Six-year-old boy fell to his death from a bedroom window after sitting next to it to read book

A six-year-old boy fell from his bedroom window to his death while reading a Mr Men book, an inquest heard.

The temperature in William Coy’s second-floor bedroom was ‘almost unbearable’ when he suffered fatal injuries during last summer’s heatwave, the hearing was told.

He was taken from the family’s home in Lincoln following the fall on the evening of Tuesday July 17 to Queen’s Medical Centre (QMC) in Nottingham, but died two days later.

The six-year-old was described during the hearing as an ‘intelligent, inquisitive and caring’ lad with a maturity beyond his years.

William Coy was described during the hearing as an 'intelligent, inquisitive and caring' lad with a maturity beyond his years

William Coy was described during the hearing as an 'intelligent, inquisitive and caring' lad with a maturity beyond his years

William Coy was described during the hearing as an ‘intelligent, inquisitive and caring’ lad with a maturity beyond his years

The inquest at Boston Coroner’s Court was told that William had gone downstairs three times after being put to bed and his father, Richard, had become a little irritated.

William returned to his bedroom on the second floor of the three-storey terraced home, and it is believed he sat on the windowsill and read – as he would often do, the inquest heard.

The lower panel of the replacement UPVC window had no catches and opened fully wide from the top, the hearing was told.

It is believed that reading for around 15 minutes he may have leant on it and fallen out, the inquest heard.

In a statement, William’s father, Richard – who called his son ‘my little buddy’ – said he thought his elder daughter was joking when she came to ask him why William was sleeping outside.

William Coy pictured in a police hat. Assistant Coroner Richard Marshall said it was one of the most tragic cases he had ever dealt with

William Coy pictured in a police hat. Assistant Coroner Richard Marshall said it was one of the most tragic cases he had ever dealt with

William Coy pictured in a police hat. Assistant Coroner Richard Marshall said it was one of the most tragic cases he had ever dealt with

He said he expected to find that William had let himself out of the back door, but it was locked and it was then that he saw his son lying on the concrete patio.

Richard said: ‘I could see that his glasses were on the floor beside him, as if he had just taken them off.

‘There was a small amount of blood coming from his nose. I started to shout and scream in complete panic.

‘I tried to wake William up, but he wouldn’t open his eyes. He wasn’t breathing properly.’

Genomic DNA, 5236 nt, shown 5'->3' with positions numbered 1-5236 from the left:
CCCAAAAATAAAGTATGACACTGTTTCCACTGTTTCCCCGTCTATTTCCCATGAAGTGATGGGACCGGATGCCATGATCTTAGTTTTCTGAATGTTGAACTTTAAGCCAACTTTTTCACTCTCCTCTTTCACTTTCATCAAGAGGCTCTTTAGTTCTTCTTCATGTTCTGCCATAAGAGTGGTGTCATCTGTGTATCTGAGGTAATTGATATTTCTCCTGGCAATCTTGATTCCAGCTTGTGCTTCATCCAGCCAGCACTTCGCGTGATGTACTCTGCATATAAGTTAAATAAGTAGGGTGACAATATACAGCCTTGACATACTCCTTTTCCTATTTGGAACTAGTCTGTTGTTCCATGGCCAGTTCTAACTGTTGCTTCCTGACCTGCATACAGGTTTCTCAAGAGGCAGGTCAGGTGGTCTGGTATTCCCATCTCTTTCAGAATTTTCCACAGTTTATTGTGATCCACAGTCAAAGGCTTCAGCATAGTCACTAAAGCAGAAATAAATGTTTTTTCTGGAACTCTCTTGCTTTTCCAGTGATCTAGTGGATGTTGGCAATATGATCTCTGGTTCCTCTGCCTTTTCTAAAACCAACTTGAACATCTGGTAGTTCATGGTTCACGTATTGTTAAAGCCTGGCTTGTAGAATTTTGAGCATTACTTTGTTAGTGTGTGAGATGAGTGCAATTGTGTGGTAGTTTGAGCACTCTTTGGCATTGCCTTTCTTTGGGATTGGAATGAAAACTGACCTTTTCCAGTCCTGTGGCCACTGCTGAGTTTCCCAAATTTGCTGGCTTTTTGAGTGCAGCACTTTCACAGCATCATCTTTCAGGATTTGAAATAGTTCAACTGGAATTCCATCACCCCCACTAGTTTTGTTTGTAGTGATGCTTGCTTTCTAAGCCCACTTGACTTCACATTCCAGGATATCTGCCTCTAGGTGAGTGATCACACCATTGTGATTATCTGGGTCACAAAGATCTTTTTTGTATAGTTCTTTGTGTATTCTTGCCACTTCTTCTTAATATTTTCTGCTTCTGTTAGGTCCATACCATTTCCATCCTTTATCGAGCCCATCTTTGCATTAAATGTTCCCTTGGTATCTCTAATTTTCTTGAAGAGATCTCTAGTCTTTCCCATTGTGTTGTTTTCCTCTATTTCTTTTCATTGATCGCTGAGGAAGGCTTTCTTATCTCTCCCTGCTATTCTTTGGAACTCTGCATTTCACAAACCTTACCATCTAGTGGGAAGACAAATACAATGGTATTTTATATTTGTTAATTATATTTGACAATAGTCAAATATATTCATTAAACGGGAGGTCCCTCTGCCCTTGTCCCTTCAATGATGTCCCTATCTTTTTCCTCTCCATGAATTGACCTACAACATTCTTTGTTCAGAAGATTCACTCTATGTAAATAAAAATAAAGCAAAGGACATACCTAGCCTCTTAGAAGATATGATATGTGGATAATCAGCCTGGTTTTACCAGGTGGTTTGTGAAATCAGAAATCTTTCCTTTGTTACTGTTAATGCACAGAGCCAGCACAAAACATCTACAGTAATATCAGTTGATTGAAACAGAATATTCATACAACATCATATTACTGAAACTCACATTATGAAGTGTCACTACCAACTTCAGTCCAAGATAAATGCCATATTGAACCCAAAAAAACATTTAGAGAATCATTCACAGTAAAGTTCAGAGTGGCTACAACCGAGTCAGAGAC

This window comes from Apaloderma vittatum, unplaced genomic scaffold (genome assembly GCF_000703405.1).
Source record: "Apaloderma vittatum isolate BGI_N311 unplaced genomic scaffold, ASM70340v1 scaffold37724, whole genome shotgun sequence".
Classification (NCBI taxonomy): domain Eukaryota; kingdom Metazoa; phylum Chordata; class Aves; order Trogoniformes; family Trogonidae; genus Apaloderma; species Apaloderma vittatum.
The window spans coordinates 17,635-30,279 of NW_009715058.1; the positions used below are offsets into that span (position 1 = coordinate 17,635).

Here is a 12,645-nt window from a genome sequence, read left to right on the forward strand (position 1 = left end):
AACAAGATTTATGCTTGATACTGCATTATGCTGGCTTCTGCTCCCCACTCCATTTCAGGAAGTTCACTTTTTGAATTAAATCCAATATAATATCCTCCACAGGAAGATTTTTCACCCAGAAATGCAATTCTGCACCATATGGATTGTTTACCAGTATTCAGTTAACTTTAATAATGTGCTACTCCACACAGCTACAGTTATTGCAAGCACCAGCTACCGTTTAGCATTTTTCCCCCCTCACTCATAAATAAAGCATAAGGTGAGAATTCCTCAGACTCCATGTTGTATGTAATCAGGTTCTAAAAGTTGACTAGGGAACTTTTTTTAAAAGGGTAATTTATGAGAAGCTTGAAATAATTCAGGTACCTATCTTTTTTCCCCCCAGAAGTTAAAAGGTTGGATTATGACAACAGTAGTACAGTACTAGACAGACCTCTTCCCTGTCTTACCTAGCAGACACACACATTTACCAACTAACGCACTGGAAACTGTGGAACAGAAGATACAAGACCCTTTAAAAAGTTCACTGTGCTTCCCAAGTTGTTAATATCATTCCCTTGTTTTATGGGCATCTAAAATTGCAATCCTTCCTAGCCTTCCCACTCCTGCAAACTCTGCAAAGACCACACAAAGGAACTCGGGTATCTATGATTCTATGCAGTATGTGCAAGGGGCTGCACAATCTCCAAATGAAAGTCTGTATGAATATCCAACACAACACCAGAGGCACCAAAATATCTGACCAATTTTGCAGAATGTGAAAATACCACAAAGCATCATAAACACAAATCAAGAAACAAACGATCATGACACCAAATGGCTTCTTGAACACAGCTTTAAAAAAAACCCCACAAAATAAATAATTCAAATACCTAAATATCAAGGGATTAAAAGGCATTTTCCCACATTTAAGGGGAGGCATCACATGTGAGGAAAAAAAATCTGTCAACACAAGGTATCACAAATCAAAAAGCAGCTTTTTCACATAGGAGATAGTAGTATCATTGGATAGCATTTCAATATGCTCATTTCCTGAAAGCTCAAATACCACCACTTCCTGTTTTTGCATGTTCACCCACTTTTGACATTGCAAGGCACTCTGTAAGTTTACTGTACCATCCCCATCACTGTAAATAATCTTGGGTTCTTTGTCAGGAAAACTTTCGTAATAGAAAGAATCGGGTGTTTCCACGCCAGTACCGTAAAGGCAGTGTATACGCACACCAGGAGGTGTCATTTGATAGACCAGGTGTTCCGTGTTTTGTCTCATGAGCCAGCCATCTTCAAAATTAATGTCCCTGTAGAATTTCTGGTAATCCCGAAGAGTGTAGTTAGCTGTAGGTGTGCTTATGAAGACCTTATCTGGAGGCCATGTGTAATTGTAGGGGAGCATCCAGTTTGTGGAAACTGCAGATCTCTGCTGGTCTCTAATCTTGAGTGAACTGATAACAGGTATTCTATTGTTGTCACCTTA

Emergency services arrived within three minutes of the call and William, who was twice resuscitated from cardiac arrest, was taken to QMC, but died as a result of a ‘catastrophic’ head injury two days later.

The inquest heard that William had only recently expressed interest in his organs being used for donation after his death after seeing a TV programme and quizzing his mother, Kate, about it. His kidneys and pancreas were used.

The family had lived in the rented accommodation for about three years, the inquest heard.

Mr Coy said the issue with the unrestricted windows had been raised at the time with the landlord, but, had been ‘forgotten about or overlooked’.

He added: ‘Kate and I had been careful to ensure that the children were aware of the dangers and we stressed the risk of going near the windows when they were open.

‘We encouraged them to keep them closed whenever they were in their bedrooms.

‘However, last summer this was impossible due to the oppressive heat.’

William returned to his bedroom on the second floor of the three-storey terraced home in Lincoln, and it is believed he sat on the windowsill and read

William returned to his bedroom on the second floor of the three-storey terraced home in Lincoln, and it is believed he sat on the windowsill and read

William returned to his bedroom on the second floor of the three-storey terraced home in Lincoln, and it is believed he sat on the windowsill and read

The inquest heard that William’s sister had shut the window after his fall in an effort to protect him from getting into trouble for leaving it open, the inquest heard.

Police child protection officers investigated William’s death, but Det Insp Lee St Quinton told the inquest that there were no concerns, and it was obviously a ‘loving family unit’.

Assistant Coroner Richard Marshall said it was one of the most tragic cases he had ever dealt with.

Recording a verdict of accidental death, he said: ‘Words are really inadequate to do justice to fully describe the circumstances of the tragedy.

‘It’s difficult to imagine anything worse than losing a child in such circumstances as these.

‘It’s also one of the most moving cases I’ve dealt with.

‘William was only six and yet with an extraordinary degree of maturity had indicated that he would want to give his organs in the event of his death, tragically something that happened far too soon.’

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